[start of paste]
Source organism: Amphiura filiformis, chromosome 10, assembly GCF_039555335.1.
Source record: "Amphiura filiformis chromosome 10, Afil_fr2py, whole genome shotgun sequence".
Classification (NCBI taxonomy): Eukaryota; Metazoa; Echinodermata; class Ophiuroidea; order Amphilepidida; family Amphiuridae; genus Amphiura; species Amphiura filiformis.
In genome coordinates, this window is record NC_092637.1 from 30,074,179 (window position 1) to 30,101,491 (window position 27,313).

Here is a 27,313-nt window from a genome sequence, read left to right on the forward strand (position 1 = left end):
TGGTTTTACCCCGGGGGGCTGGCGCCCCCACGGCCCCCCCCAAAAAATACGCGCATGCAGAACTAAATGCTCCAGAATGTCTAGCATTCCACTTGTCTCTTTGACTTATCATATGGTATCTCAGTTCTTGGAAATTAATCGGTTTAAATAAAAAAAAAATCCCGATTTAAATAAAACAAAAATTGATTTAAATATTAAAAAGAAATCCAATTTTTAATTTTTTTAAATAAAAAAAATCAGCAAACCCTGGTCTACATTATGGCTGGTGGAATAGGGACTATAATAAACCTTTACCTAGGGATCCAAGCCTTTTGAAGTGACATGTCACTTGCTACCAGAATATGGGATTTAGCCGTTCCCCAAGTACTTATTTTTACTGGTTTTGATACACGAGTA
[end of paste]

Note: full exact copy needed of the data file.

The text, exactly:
Source organism: Amphiura filiformis, chromosome 10, assembly GCF_039555335.1.
Source record: "Amphiura filiformis chromosome 10, Afil_fr2py, whole genome shotgun sequence".
Classification (NCBI taxonomy): Eukaryota; Metazoa; Echinodermata; class Ophiuroidea; order Amphilepidida; family Amphiuridae; genus Amphiura; species Amphiura filiformis.
In genome coordinates, this window is record NC_092637.1 from 30,074,179 (window position 1) to 30,101,491 (window position 27,313).

Here is a 27,313-nt window from a genome sequence, read left to right on the forward strand (position 1 = left end):
TGGTTTTACCCCGGGGGGCTGGCGCCCCCACGGCCCCCCCCAAAAAATACGCGCATGCAGAACTAAATGCTCCAGAATGTCTAGCATTCCACTTGTCTCTTTGACTTATCATATGGTATCTCAGTTCTTGGAAATTAATCGGTTTAAATAAAAAAAAAATCCCGATTTAAATAAAACAAAAATTGATTTAAATATTAAAAAGAAATCCAATTTTTAATTTTTTTAAATAAAAAAAATCAGCAAACCCTGGTCTACATTATGGCTGGTGGAATAGGGACTATAATAAACCTTTACCTAGGGATCCAAGCCTTTTGAAGTGACATGTCACTTGCTACCAGAATATGGGATTTAGCCGTTCCCCAAGTACTTATTTTTACTGGTTTTGATACACGAGTA